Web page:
After passing the bill to raise America's borrowing limit yesterday around noon, the U.S. Senate debated some minor points and speechified for a few hours before going into recess for the remainder of the month. The House recessed as well and will return around Labor Day. August is typically a very slow month for us political junkies as members of Congress visit their states and districts and engage in what we like to call casework, also known as schmoozing with the folks who hold your electoral fortunes in their wallets, er, hands. That doesn't mean Congress won't be working and members will spend all their time away from Washington by any means. Members will come and go, still appear on the Sunday shows to run down their opponents, occasionally hold press conferences to denounce this or that, and so on.
One task that must be performed by the leadership during this break is the appointment of the twelve members of the 'Secret Congress' as some are referring to it here in Mississippi. The only thing is that it will be neither secret nor a Congress! I am referring, of course, to the twelve members who will comprise the bipartisan committee tasked with locating an additional $1.5 trillion in spending cuts before the end of December. If they fail to reach a bipartisan agreement it will trigger automatic cuts in Medicare, dear to Democrats and despised by Republicans, and defense spending, cheered by Republicans and thought to be excessive by many Democrats. It is, in a sense, the classic 'butter vs. guns' debate...in a society with limited resources how do we maximize our acquisition of both?
Beyond that, the so-called 'secret Congress' is nothing out of the ordinary...it is effectively a bipartisan joint committee assembled for a specific purpose, usually referred to as a select committee, that will be disbanded once their work is done. In order to avoid the spending cut triggers the committee must produce a deal that is agreed to by 7 of the 12 members, a tall order to be sure. Whether or not that happens hinges upon who is on the committee. Here's the way I see it:
First, the House of Representatives. Speaker John Boehner gets three slots on the committee. He likely appoints one Tea-Party backed member who will oppose any package containing revenue increases, even in the form of the elimination of tax deductions. The other two picks will likely be someone from a district with many defense contracts, giving the member an incentive to reach a deal and avoid defense cuts. The third will be a wildcard and probably unimportant in the long run since a simple majority can reach an agreement.
Minority Leader Nancy Pelosi will also have three selections, one is likely to be a 'blue dog' Democrat (what used to be called conservatives in the Reagan era), one true liberal Democrat who will fight to protect domestic programs, and a member of the Congressional Black Caucus, to represent a core Democratic constituency.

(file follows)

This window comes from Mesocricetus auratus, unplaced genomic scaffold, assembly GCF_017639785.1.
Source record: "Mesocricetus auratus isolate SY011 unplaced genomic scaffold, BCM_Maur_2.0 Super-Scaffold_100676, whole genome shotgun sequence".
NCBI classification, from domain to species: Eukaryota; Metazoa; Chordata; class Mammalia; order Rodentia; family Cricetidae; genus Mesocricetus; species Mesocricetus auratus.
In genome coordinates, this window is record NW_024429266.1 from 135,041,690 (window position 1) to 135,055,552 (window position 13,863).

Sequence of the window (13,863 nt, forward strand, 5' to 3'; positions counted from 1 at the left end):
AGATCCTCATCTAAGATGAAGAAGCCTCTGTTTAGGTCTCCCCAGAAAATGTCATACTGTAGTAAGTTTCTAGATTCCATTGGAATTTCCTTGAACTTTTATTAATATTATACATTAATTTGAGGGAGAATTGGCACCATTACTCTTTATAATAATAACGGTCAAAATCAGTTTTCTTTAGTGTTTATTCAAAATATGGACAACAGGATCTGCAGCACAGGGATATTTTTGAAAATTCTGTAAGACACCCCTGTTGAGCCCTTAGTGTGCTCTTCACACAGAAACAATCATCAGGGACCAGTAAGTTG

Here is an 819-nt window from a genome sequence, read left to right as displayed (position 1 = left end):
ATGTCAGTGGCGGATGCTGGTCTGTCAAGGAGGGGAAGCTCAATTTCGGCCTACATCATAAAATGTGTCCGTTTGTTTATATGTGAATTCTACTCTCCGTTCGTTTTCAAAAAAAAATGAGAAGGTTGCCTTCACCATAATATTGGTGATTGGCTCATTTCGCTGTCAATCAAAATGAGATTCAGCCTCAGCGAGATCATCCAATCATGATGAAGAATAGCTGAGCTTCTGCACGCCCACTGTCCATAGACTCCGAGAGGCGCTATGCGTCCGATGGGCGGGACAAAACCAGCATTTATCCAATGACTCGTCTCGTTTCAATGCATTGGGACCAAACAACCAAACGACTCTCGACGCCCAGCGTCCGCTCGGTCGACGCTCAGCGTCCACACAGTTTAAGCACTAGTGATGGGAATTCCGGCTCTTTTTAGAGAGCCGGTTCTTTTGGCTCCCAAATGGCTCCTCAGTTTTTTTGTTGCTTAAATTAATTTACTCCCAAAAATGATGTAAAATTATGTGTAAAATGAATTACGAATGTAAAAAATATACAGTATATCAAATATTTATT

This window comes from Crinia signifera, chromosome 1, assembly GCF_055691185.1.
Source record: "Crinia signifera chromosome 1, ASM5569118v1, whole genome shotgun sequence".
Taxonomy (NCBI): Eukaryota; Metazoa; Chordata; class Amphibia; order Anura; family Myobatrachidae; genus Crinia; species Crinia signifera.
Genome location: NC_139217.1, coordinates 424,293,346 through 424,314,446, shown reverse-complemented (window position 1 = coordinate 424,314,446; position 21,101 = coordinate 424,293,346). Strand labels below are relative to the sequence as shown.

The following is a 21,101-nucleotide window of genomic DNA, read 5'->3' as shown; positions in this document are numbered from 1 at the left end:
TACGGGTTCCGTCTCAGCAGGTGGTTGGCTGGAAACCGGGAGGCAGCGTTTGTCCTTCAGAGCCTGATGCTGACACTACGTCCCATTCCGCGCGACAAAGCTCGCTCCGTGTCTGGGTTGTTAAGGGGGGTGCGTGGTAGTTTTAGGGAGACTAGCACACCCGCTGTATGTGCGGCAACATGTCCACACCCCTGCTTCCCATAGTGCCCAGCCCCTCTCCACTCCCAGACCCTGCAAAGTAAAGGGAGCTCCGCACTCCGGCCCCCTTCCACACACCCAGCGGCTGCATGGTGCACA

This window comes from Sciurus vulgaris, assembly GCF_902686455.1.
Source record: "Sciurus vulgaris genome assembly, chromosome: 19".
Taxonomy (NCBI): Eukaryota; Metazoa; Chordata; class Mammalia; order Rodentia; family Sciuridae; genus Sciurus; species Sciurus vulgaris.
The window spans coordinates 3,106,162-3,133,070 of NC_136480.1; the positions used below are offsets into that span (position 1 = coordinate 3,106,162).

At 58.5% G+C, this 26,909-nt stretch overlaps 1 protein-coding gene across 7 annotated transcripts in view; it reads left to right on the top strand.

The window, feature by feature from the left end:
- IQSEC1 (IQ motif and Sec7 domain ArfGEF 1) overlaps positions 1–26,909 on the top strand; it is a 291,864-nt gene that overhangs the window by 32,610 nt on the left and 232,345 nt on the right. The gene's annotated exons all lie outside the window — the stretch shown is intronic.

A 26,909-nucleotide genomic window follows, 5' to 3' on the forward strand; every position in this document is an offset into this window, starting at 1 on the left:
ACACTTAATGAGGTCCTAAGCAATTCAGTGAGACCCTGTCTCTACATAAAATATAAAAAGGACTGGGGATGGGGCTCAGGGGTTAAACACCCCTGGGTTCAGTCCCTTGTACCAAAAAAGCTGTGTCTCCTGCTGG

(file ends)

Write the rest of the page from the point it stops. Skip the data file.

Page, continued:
On the Senate side, Democrat Harry Reid will have to make some tough choices. Senators are notably more moderate, whether liberal or conservative, than House members, primarily since they represent entire states. Even the most conservative or liberal states are no more than a 65-35 split, so centrist views often come into play here. My own feeling is that Dick Durbin of Illinois would be an excellent selection for the committee. Apart from that, your guess is as good as mine.
Republican leader Mitch McConnell will also have some tough choices to make. Since getting a deal done is important to him, I think certain outspoken Senators will not be appointed, particularly Jim DeMint of South Carolina, though his colleague and defense hawk Lindsay Graham, who voted against the deal, might make the list since he has been known to work in a bipartisan fashion in the past. Other possibilities might include Sen. John McCain, Thad Cochran, and Scott Brown.
The bottom line is that the composition of this committee will be the most important decision that party leaders in Congress make over the next few weeks. Putting the wrong people on the committee will make getting a deal done nearly impossible. The choices the leadership makes will tell us a lot about their priorities for the remainder of this Congress.
Meanwhile, the lobbyists on K Street are breaking out their checkbooks to start trying to save the perks they've won for their clients over the past few decades. As one lobbyist put it yesterday, 'I've got 12 blank checks ready.' He just needs to know who to write them to.